All the world is a stage...
Reviewed by Jennifer Herlein
I have to admit that although I was leery of the concept, the atmosphere at the ryokan was amazing. We could hear the fountain as we slept and were served a gorgeously presented breakfast in our own tatami room next to the pond. We opted for the Japanese breakfast and like most meals we've had here, it consisted of about a dozen small (2-3 bites) portions of various items. There was miso soup, rice, nori (seaweed), tofu, pickles (a Kyoto specialty), Japanese omelet and a variety of other vegetables, each in their own vessel. The proprietress was so kind and gracious, even though I'm not sure we were always wearing our robes when we should have been.
It was another beautiful day in Kyoto so we started with one of the shrines that was on the top of my list, Fushimi-Inari-Taisha. The shrine consisted of multiple series of stunningly bright orange torii (shrine gates) winding up a wooded mountainside and it was truly an amazing sight. This shrine was dedicated to the gods of rice and sake in the 8th century and the statues of foxes scattered about represent the messengers of the god of cereals. Like the other statues we've seen in Kyoto, the foxes were wearing what appear to be bibs. I still don't know why that is.
We wound back down the mountain and took the train to the Nishiki Market, which is a long, covered pedestrian street filled with over 100 shops. Something we've noticed in Japan is that with the exception of the market, people don't walk down the street eating or drinking. Even when we've bought iced coffee, the cashier has put it in a bag for transportation to wherever we plan to consume it. I imagine this is one reason that litter is pretty much nonexistent here. On the same note, it's probably why there isn't a big need for garbage cans on the sidewalks and why we've been stuck walking with garbage for blocks before finding a public trash can.
One of the shops we were specifically looking for at the market is one that roasts hojicha tea. We could smell it before we saw it and I've grown to love that smell, which sometimes makes me think of marijuana. After our tea purchase, we meandered through the colorful stalls and started the search for our tempura lunch spot, Ten Yu. For the most part, Kyoto was way easier to navigate than Tokyo and the only thing that gave us trouble here was that the restaurant was on the second floor, making it hard to see. This was another small restaurant (10-12 seats) where diners sat around the counter and watched the chef prepare the food in the center. As usual, we didn't really know what we'd ordered until the food arrived but this system seems to have been working for us since we've yet to be disappointed.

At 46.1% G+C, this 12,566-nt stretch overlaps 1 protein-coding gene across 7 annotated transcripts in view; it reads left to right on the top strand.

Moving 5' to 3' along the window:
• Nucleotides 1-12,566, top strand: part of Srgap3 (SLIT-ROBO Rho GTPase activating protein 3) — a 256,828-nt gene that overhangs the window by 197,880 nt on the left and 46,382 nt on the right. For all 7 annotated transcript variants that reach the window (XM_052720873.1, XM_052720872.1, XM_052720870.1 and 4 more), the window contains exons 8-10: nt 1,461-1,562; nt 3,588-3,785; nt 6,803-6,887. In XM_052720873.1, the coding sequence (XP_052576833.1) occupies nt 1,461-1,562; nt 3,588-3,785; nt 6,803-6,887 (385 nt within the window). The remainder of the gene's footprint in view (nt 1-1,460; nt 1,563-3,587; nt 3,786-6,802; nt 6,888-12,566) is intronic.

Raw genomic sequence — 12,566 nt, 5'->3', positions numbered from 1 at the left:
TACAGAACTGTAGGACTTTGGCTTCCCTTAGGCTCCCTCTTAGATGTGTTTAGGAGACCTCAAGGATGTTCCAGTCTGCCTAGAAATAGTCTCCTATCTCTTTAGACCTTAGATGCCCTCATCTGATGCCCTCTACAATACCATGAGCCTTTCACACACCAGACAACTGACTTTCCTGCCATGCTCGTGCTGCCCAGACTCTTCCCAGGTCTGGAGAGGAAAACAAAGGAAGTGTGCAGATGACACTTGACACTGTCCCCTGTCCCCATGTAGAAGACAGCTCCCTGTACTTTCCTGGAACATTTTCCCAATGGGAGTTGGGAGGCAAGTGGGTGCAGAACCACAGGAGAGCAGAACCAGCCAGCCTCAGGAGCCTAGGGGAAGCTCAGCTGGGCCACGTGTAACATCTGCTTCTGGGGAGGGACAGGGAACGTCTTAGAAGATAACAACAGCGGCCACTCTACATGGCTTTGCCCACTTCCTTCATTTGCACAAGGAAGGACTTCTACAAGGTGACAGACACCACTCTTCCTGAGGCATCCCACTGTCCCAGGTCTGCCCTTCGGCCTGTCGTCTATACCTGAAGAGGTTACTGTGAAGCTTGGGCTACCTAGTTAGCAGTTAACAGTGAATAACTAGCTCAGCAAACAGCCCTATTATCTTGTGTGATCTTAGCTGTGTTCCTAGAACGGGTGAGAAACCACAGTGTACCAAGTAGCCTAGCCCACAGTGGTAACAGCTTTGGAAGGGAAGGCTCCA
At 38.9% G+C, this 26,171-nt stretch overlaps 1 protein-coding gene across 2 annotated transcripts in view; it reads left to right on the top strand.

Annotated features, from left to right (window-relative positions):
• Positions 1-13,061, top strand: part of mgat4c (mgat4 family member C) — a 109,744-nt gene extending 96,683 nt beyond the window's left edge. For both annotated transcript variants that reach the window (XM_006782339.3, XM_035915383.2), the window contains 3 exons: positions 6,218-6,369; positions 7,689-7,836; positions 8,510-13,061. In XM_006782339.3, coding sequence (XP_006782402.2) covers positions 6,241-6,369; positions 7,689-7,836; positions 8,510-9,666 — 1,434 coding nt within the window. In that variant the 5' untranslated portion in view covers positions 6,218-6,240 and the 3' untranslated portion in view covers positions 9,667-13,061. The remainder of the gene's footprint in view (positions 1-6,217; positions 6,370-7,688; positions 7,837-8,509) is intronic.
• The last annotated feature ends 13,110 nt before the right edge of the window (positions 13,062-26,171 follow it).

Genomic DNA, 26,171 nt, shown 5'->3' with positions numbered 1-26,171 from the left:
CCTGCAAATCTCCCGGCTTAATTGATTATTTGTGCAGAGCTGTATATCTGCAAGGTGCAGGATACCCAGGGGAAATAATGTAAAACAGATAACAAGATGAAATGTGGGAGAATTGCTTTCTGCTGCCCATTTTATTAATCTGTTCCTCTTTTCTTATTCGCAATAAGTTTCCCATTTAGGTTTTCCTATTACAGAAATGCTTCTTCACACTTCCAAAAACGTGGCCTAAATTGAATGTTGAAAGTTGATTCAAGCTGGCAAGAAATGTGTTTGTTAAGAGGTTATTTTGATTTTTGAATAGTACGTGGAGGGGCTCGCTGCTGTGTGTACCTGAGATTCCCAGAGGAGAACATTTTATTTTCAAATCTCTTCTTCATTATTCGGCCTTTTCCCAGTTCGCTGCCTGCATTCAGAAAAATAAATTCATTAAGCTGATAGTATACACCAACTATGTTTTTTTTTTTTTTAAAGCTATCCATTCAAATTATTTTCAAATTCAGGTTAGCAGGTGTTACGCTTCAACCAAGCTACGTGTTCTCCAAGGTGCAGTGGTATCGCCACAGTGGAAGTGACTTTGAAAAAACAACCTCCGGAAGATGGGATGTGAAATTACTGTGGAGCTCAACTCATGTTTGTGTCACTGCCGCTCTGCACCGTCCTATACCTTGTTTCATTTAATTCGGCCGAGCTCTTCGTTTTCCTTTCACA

After a hearty lunch, we thought we were up for a walk through the Northern Higayshiyama area so we hopped on a subway and started the journey. Our goal was to see Nanzen-ji and Ginkaku-ji, which are about 30-45 minutes from one another via the pedestrian Path of Philosophy. Nanzen-ji is a series of Zen temples, which we quite welcomed given that we were surrounded by busloads of middle schoolers. We took a wrong turn looking for this apparently well-marked Path of Philosophy and it probably ended up taking us longer to find it than it did to walk it. Wandering around these beautiful areas would usually be fine except that it was really hot and we were overheating. We finally found our way and the Path of Philosophy was worth the trouble. It was nicely shaded as it runs along a canal that is flanked by houses and nature. About 30 minutes later, we ended up at Ginkaku-ji, which is known as the Silver Pavillion. I personally found its landscape to be the most beautiful that we'd seen - it was lush, serene and had gorgeous white sand gardens.
Sightseeing for the day completed, we really wanted to sit outside and have a drink. We've unfortunately learned that this must not be a common desire in Japan. I've yet to see an outdoor terrace in Tokyo and the only outdoor options we'd seen in Kyoto were the seemingly overpriced restaurants along the river. We went back to my favorite street, Ponto-cho, and found a bar with an open door near the seating, which was going to have to work. Our chat with the bartender led us to choose Issian Pontocho for dinner. There were eight seats at the bar and four tables along the wall and each grouping had a hot stone on which the food was grilled. Much to our surprise, the owner, Chef Ken, lived in the United States for 15 years and spoke English. We went with one of the chef's choice menus and it was fantastic. He grilled the food on our hot stone and explained which sauces went with which grillables along the way. It was a delicious meal and the chef made the experience a lot of fun.
Bellies full of tasty grillables, we meandered back through Ponto-cho and took the subway back to our ryokan.
Filed under: Japan